Investors have spent a lot of time and energy since the financial crisis in search of non-correlated assets.
Most of their efforts have led to disappointing results, mainly because stocks are up huge since then but also because liquid alt and hedge fund strategies have left much to be desired in terms of performance.
Real estate has actually had a fairly uncorrelated return stream with U.S. stocks since 2009. Here are the annual returns for the Vanguard REIT ETF (VNQ) set against the annual returns for the S&P 500 ETF (SPY) every year since 2009 (through this past week):
The annual returns in this time were 15.1% for stocks and 13.5% for REITs. But the correlation between the annual returns was just 0.20, which is a nice diversification benefit.
Correlations are far from constant in the markets so it makes sense to look at how these relationships can evolve over time when comparing asset classes. This is the rolling 3-year correlation between the S&P 500 and the Dow Jones REIT Index going back to 1978:
The relationship is far from stable but this is actually a good thing from a portfolio management perspective because correlations are never going to be stable between asset classes. The fact that the correlations can and will change can actually benefit investors from a diversification standpoint.
Any long-term asset class should generally have expected returns above the rate of inflation along with the ability to perform out of lockstep with the other pieces in the portfolio depending on the environment.
From 1978 through July of this year the Dow Jones U.S. REIT Index showed returns of 12.02% with a standard deviation of 18.25%. The S&P 500 saw returns of 11.74% with volatility of 14.77%. But if you were to use a mix of 75% in the S&P 500 and 25% in the REIT index, rebalanced annually, the return would be 12.11% with volatility of 14.18%.
This is not an enormous improvement by any means but combining the two assets saw higher returns than the REIT index and lower volatility than the S&P. That’s the beauty of diversification over the long-term.
There are, of course, caveats when assessing any asset class or strategy:
- REITs have tax implications since, by law, they must pay out 90% of their taxable income in the form of dividends to investors. The new tax laws have made things less onerous from a tax perspective but this should certainly be a consideration when thinking about adding REITs to a portfolio.
- Investors say they want non-correlated assets but what they really want is non-correlated assets that don’t get crushed when stocks fall. REITs aren’t going to offer that type of protection because they are equity-like in terms of risk, volatility, and drawdown profile. If you’re looking for downside protection in real estate because it has higher yields, look elsewhere. From February 2007 through the end of February 2009 the Dow Jones REIT Index fell more than 70%. This tends to happen to risk assets when no one wants to take risk.
- The longest dataset I could find on REITs went back to 1978. Interest rates rose from there until the early-1980s but have been more or less falling ever since. Because yield is such a huge component of returns for REITs, they can be sensitive to changes in interest rates. If there is a sustained rise in rates, REITs could have a difficult time if investors decide there are better yield alternatives elsewhere.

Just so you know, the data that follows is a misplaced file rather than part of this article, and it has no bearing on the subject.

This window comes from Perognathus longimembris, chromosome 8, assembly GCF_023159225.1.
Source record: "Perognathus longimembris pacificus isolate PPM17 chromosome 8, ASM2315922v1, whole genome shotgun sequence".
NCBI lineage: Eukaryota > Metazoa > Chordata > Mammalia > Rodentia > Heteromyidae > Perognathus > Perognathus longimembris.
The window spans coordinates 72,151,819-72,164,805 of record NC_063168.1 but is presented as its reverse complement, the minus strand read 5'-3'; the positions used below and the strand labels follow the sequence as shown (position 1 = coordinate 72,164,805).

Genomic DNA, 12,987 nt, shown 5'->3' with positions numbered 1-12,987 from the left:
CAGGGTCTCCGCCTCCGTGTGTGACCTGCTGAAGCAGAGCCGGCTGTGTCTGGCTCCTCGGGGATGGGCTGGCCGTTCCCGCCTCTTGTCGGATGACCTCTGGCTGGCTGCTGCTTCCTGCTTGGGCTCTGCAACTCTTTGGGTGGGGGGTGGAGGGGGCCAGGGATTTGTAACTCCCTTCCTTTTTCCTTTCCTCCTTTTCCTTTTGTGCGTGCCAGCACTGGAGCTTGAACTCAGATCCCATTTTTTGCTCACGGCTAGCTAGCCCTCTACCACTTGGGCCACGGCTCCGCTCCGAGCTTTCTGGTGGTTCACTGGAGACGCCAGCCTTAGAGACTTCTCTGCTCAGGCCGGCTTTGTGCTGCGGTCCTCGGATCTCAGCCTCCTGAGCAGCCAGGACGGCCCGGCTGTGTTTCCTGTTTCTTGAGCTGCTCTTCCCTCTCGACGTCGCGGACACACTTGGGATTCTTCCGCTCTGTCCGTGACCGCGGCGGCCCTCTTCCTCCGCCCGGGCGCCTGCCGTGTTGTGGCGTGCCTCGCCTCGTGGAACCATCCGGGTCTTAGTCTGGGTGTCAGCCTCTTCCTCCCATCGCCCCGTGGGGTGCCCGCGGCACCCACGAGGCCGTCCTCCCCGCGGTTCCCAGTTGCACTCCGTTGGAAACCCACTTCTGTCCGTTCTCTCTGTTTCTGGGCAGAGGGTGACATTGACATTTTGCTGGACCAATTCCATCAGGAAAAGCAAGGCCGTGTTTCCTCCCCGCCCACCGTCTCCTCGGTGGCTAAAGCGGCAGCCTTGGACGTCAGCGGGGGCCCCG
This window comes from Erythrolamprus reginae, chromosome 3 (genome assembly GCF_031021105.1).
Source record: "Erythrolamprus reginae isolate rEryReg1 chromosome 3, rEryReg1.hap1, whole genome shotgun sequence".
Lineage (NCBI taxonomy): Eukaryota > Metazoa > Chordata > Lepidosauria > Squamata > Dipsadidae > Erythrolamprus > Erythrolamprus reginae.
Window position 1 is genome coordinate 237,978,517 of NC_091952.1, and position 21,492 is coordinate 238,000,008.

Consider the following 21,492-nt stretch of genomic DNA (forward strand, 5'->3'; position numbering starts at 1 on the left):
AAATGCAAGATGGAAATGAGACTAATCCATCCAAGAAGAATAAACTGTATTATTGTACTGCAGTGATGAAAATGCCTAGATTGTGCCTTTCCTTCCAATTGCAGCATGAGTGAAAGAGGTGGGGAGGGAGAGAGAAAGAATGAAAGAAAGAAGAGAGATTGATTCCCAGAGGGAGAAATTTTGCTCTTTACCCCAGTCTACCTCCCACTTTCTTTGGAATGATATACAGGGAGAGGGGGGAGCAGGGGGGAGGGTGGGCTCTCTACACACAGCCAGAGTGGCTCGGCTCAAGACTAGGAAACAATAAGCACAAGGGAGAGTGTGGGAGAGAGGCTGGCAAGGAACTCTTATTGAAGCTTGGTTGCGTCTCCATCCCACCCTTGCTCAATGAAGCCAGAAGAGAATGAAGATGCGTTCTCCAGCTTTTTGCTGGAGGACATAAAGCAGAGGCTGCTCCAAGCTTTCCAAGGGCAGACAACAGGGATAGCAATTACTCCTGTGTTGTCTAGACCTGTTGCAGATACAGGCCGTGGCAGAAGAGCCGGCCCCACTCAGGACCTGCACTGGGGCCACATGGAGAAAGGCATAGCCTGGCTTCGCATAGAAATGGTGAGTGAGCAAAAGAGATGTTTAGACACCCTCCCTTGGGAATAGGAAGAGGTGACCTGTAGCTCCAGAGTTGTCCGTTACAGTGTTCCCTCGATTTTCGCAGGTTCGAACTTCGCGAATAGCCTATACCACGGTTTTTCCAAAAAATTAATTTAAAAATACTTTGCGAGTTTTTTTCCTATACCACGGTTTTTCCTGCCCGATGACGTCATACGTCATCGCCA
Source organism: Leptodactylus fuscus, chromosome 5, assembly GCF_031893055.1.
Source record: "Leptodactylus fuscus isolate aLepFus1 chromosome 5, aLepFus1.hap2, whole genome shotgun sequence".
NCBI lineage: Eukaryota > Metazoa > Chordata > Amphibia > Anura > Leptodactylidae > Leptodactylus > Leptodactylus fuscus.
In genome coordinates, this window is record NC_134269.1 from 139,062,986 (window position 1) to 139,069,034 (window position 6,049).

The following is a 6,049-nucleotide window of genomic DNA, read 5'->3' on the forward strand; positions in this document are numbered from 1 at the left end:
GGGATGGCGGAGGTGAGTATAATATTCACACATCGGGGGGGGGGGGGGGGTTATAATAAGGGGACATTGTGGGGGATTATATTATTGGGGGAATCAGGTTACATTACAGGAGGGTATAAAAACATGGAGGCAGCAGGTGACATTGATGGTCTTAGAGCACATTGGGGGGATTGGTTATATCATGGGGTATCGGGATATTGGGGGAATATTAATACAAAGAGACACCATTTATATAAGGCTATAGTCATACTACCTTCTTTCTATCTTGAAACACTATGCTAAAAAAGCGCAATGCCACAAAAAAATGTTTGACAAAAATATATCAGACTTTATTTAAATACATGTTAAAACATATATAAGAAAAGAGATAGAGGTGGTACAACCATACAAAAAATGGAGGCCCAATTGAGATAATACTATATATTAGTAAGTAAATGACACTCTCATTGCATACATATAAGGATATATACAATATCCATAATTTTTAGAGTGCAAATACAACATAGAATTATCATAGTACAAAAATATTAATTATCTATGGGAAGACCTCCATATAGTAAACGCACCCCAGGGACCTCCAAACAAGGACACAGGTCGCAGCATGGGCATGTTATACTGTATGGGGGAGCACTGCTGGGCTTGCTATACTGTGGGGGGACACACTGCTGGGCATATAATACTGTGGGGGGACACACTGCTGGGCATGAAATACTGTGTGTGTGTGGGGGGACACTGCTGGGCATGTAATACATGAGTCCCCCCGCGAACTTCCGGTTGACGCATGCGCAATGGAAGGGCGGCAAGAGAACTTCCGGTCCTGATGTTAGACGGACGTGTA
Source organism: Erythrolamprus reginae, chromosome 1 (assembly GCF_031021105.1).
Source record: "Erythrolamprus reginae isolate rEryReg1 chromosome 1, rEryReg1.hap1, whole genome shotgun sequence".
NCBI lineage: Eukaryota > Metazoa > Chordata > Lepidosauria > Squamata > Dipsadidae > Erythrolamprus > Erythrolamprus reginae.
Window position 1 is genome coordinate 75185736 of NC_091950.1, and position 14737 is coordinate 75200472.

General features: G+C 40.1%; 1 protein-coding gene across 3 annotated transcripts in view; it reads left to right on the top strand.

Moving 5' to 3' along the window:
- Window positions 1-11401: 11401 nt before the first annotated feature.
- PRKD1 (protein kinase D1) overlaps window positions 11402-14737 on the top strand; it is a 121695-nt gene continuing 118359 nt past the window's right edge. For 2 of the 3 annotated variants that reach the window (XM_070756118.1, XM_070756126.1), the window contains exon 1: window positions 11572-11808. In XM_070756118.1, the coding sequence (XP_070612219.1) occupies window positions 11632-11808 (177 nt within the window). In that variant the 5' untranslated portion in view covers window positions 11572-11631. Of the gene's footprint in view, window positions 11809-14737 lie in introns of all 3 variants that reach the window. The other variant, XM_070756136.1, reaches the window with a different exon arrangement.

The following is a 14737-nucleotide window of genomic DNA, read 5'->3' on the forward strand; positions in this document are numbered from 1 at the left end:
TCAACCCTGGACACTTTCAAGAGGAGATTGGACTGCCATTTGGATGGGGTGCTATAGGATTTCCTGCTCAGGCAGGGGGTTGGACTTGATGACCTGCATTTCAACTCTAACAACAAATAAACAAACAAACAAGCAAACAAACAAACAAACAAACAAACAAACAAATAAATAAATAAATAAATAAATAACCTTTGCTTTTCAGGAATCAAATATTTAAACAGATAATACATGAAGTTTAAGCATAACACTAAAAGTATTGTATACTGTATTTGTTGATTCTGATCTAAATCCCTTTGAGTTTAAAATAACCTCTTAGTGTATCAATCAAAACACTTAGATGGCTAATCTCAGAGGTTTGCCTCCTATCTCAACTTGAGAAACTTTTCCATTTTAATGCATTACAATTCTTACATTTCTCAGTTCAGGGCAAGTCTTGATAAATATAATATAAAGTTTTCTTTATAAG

- There’s no handbook that says every investor needs additional exposure to REITs. REITs already make up roughly 4% of the entire U.S. stock market. REITs also make up around 9% of mid cap stocks and 8% of small caps. So if you own a diversified portfolio of funds, you likely already have an allocation to REITs whether you know it or not.
It’s always a good idea to understand how the different asset classes and strategies could potentially help or hurt a portfolio. REITs are a somewhat misunderstood and not very widely followed asset class.
I would venture to guess most investors all but gave up on real estate following the market crash.
The commercial real estate market is roughly the same size as the U.S. stock market. According to MSCI, almost $3 trillion of commercial real estate is professionally managed in the U.S. (worldwide that number is closer to $9 trillion).
So while real estate makes up only a small part of the stock market, it makes up a much larger portion of the overall economy.
Many wealthy investors are enamored with investing in real estate but do so through private means. I’m guessing many of these investors would find REITs offer better diversification, less time and effort, and better returns. The only problem is no one likes to brag about owning a piece of commercial real estate through a mutual fund or ETF.
I’m not sure how REITs will perform in the future because I have no idea what cap rates or interest rates will do from here but it’s always helpful to understand the historical characteristics of the various asset classes to set baseline expectations and a range of outcomes.
Will Rising Rates Hurt REIT Performance?